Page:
Before getting onto today’s theme I have some sad news to impart. Gary Munday, known to so many dealers of a certain generation as a member of the powerhouse Marshalls’ dollar-mark team, died suddenly at the weekend, aged 59.
As I never traded dollar-mark Gary never took my line, but he did my institution’s and he was well-liked by my colleagues who did work with him. My condolences to his family and friends at this very sad time.
Turning to today’s theme, it struck me over the weekend that if ever there was an FX-related example of the triumph of optimism over reality, or hope over expectation, surely it must come in the form of Ice Futures US.
This column is going to sound angry, but it isn’t really, it is more mystified!
I think this morning in Asia we saw how the lack of risk takers in banks is confusing and, possibly, deterring customers from having a punt on events. Into the bargain I think they highlighted the point I made last week about how a couple of opportunistic macro funds, who were not ring-fenced by their mandate, are actually having a decent run of things at the moment.
If you ever wanted an example of how an enhanced market structure – specifically around electronic trading – helps to build volumes, one need look no further than NDFs. Volumes have been climbing steadily over the past five years, indeed I am starting to think they may eclipse FX options soon, and how people trade them also appears to be shifting, to the degree that I wonder if the NDF market is giving us a glimpse into the market structure of the foreseeable future?
We often think 'big is better', but some hedge funds over the years have undergone the type of experience to make them question that adage. The scale of their success ultimately put too much pressure on the business and they had to scale back, or bifurcate their funds into internal and external investment pools. There is another advantage of not being institutionalised, as well, because thanks to the changing market structure, style drift may not be as taboo as it once was.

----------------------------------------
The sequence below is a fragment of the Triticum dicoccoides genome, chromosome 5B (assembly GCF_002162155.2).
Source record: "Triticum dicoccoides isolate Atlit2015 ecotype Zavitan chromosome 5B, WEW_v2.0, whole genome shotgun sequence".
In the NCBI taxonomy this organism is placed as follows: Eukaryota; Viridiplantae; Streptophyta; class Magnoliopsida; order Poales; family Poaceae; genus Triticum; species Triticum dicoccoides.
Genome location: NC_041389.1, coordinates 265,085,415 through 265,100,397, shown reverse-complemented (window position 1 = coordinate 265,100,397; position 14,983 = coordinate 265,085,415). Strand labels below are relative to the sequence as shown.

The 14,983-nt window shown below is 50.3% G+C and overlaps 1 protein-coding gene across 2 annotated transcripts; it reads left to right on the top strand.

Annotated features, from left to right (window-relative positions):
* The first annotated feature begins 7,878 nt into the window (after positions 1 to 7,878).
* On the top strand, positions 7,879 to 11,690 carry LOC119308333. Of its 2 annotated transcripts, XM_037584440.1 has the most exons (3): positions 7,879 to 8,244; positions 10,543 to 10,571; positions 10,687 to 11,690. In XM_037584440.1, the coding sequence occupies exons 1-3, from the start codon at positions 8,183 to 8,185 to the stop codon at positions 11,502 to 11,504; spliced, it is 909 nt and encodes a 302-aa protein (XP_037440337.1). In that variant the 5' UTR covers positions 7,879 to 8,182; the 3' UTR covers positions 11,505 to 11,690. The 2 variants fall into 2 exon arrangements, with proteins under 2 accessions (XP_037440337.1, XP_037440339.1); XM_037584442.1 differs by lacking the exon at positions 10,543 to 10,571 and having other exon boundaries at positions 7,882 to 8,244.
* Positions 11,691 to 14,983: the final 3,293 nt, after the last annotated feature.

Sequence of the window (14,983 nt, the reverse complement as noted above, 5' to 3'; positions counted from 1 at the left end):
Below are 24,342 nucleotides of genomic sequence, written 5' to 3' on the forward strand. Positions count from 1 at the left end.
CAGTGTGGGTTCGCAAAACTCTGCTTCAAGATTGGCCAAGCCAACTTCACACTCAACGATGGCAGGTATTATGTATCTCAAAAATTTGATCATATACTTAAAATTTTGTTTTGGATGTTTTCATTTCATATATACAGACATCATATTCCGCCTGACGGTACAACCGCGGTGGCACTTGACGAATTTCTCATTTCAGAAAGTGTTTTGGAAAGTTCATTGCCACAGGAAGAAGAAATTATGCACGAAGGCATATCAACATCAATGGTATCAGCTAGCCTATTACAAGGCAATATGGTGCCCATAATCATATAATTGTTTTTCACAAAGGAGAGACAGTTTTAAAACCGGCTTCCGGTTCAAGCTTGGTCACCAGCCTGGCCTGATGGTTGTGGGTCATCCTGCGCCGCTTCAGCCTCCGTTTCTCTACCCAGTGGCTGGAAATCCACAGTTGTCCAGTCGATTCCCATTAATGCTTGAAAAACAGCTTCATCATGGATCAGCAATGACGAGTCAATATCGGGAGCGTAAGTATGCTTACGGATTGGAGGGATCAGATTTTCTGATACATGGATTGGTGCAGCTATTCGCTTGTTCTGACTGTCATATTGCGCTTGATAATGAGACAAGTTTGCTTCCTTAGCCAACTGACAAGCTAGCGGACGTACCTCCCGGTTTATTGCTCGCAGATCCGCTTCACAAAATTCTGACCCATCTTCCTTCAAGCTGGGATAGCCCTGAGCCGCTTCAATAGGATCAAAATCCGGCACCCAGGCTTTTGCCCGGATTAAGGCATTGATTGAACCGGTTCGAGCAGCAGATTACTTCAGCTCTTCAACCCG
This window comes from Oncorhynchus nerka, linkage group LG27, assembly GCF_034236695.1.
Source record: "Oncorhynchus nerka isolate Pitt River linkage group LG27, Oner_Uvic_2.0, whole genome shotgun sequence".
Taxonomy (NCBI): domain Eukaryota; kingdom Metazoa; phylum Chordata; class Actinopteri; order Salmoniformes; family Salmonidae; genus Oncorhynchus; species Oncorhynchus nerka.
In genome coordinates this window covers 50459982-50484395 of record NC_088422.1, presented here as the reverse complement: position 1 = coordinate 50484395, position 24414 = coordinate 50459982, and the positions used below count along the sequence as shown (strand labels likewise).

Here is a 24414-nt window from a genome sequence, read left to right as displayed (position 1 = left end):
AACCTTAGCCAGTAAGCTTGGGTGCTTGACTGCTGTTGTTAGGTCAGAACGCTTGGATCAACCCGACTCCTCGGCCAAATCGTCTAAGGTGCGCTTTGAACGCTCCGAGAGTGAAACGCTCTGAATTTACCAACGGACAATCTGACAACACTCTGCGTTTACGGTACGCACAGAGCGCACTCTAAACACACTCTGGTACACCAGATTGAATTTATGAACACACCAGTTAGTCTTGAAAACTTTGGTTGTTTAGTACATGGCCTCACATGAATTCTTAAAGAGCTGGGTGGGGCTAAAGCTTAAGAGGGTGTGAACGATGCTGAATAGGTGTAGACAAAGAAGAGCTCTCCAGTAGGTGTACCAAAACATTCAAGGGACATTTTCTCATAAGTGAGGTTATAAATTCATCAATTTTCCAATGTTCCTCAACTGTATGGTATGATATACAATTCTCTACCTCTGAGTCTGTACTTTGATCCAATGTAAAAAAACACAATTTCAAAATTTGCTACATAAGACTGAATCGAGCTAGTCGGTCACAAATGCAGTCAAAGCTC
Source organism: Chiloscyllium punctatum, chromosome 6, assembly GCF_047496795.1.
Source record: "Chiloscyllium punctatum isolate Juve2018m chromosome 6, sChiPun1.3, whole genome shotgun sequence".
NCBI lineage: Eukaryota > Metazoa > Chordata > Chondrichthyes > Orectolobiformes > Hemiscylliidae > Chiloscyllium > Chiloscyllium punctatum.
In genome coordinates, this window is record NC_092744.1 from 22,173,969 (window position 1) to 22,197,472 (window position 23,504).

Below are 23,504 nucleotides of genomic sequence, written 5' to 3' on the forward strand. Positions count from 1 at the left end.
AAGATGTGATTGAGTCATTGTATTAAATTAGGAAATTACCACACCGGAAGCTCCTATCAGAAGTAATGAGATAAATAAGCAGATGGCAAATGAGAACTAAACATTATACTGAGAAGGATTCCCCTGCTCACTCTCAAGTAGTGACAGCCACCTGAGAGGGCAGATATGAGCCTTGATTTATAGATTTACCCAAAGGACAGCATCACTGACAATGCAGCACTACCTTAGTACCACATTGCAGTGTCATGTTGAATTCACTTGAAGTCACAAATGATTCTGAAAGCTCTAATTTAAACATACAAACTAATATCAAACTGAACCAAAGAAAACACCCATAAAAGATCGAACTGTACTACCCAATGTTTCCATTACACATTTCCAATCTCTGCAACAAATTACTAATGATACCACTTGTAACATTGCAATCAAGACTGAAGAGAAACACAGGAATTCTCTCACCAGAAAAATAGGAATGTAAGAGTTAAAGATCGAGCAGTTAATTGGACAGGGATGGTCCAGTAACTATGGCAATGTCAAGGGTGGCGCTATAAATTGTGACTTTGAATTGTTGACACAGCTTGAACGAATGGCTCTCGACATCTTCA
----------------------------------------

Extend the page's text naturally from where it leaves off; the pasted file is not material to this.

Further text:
Markets are busy but there’s not much happening market structure wise so let me take this opportunity to offer some consumer advice/life coaching to readers. If you work in foreign exchange, you are bound, at some stage, to be asked, “what do you think of the (fill in currency)?” You have two choices – either mumble something about it not going far (without defining “far”), or make a big, bold prediction (with no time horizon). In both cases, be prepared to blag it.
Following up on a column from last month that elicited an interesting idea from a correspondent - should trading businesses be penalised for not adhering to the correct procedures when it comes to HR? There are few traders who care about the HR function, but the number of unfair dismissal cases being lost by banks would suggest that something needs to be done to ensure that the next generation of traders doesn't face the trauma faced by some of the current crop.
What’s in a name? It’s a question that is asked in all walks of life almost on a daily basis and the last week or so has seen it asked in financial markets as Thomson Reuters Financial & Risk Division prepares for life as Refinitiv. I must confess that on reflection I don't have that much of a problem with the name itself, but the rebranding opens the window on a period of vulnerability for the renamed business as competitors eye one of its prized assets.
In this column on June 7 2018 I wrote that the time had come for someone to show industry leadership when it comes to arguing the foreign exchange industry’s corner specifically around pre-hedging and Mark Johnson’s pending appeal. I looked particularly at the industry associations and, some believe, called them out on it. It is pleasing to see that there is a response from the industry, but it is not yet enough and more can be done - especially by one or two associations.
There are those in the FX world who believe the narrative of a return to bilateral, relationship-based trading was driven by a group of liquidity providers talking their book. Looking at the numbers in last week’s FX committee turnover surveys, specifically the spot e-trading statistics from the UK and US, I think it is fair to say that the cynicism is wrong, or the narrative is working, or both, because the last two years has seen a definitive shift in trading away from anonymous venues towards disclosed channels.
Spoofing is the low hanging fruit for prosecutors thanks to it being easy - especially on regulated venues - to spot. But this visibility should not just be about bringing charges, it should be used for preventative means. What interests me is how these alleged spoofers thought they could get away with it and in reality the only way they did is because the surveillance procedures in place at venue and institutional level were either too slow, inadequate, or non-existent.